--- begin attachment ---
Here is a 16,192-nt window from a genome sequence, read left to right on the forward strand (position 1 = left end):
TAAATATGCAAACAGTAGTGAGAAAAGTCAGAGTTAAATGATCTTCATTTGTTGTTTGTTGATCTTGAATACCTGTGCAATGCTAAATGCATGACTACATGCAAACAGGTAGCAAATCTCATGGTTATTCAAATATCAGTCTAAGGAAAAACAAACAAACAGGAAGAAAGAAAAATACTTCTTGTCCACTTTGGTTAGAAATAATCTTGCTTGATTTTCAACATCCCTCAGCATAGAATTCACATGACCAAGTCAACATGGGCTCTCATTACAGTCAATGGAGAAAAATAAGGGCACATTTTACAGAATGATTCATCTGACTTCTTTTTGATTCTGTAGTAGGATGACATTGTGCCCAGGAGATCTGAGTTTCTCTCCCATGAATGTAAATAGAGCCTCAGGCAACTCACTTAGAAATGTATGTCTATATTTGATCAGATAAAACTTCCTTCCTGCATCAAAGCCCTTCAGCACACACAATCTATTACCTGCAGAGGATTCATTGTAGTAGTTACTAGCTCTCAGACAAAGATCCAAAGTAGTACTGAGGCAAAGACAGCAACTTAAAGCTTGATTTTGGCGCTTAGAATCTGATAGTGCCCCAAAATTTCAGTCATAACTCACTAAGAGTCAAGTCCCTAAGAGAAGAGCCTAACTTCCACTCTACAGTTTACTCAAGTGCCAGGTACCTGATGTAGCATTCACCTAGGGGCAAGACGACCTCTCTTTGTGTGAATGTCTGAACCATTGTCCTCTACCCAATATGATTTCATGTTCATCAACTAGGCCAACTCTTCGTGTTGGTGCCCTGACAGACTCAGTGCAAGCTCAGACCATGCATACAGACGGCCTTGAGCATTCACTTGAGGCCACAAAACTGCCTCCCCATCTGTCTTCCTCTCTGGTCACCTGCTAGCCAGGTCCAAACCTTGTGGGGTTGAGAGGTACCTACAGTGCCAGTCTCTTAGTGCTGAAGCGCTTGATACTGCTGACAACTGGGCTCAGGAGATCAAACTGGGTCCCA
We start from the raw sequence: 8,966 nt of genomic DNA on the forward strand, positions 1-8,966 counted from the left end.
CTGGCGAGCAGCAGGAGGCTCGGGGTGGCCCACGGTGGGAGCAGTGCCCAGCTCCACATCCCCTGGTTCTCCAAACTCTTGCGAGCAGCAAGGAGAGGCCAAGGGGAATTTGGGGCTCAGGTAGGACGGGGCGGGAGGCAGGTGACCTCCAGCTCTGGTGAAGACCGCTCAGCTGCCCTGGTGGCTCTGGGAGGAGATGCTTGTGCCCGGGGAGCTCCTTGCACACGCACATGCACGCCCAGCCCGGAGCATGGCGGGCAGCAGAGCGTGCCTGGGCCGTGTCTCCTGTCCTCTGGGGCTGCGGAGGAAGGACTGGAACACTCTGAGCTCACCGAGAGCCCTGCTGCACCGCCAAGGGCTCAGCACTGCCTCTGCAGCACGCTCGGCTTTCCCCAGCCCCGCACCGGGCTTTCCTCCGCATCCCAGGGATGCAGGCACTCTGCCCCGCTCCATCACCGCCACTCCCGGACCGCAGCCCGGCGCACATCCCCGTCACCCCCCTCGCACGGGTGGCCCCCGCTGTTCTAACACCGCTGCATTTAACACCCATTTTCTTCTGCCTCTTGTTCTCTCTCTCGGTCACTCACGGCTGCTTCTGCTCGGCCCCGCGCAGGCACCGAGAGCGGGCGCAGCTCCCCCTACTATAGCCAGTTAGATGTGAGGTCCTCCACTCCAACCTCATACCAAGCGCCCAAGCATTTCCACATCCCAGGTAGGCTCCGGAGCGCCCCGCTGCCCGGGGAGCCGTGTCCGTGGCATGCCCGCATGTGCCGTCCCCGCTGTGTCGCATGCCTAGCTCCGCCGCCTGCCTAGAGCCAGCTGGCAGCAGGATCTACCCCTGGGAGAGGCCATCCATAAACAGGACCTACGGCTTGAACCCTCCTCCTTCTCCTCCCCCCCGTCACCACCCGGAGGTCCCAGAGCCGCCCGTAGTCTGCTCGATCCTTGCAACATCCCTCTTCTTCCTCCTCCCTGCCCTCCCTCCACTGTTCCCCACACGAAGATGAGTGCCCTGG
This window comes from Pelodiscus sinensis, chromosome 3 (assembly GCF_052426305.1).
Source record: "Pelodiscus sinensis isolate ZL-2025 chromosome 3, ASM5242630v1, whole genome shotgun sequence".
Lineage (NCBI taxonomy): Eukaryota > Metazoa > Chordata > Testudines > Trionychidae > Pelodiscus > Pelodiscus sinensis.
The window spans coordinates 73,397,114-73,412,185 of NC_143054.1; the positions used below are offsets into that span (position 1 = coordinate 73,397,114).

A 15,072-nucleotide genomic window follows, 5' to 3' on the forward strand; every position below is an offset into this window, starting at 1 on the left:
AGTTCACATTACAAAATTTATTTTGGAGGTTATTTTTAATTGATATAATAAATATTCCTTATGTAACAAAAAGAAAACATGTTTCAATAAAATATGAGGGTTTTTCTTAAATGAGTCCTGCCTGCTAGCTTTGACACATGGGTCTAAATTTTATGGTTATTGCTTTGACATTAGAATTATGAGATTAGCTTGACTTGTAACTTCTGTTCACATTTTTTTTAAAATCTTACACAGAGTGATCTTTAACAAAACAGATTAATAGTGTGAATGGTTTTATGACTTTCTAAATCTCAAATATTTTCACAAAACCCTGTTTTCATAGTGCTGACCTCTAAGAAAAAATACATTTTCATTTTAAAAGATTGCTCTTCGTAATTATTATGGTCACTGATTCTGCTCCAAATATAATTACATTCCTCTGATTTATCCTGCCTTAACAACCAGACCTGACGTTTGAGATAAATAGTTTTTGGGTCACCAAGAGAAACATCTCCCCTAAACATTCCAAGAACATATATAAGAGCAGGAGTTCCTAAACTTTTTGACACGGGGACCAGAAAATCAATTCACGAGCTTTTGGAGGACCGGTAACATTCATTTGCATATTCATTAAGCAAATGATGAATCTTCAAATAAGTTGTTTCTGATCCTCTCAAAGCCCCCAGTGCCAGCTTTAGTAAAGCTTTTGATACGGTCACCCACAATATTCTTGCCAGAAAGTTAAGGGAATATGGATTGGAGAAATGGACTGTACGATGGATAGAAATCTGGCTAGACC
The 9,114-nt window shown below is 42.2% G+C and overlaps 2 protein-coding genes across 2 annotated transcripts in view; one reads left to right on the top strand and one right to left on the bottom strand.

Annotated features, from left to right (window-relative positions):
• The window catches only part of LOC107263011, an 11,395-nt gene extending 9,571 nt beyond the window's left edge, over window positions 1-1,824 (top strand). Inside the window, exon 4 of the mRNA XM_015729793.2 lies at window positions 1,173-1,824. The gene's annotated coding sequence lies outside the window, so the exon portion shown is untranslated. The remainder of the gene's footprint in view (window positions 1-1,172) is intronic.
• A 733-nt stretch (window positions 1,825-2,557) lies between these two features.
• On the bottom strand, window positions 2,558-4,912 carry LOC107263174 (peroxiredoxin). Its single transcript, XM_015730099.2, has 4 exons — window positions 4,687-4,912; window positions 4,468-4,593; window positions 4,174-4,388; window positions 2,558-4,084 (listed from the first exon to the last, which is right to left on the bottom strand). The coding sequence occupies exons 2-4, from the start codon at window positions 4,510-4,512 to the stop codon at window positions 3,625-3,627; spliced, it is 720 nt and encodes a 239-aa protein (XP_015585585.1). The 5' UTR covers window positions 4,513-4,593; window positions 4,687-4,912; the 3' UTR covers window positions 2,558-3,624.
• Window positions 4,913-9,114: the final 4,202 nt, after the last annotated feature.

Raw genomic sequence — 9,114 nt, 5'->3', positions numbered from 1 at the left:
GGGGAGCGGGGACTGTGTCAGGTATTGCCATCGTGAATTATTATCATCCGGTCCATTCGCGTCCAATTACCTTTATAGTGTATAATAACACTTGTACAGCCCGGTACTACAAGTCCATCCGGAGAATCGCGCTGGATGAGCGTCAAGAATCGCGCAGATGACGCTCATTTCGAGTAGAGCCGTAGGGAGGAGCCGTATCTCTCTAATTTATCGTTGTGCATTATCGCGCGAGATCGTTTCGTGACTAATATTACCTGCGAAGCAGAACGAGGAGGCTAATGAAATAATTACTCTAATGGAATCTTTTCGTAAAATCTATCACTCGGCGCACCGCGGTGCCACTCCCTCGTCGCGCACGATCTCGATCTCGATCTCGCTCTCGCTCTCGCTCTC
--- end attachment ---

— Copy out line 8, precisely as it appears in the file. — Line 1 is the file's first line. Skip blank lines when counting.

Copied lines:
The window spans coordinates 73,397,114-73,412,185 of NC_143054.1; the positions used below are offsets into that span (position 1 = coordinate 73,397,114).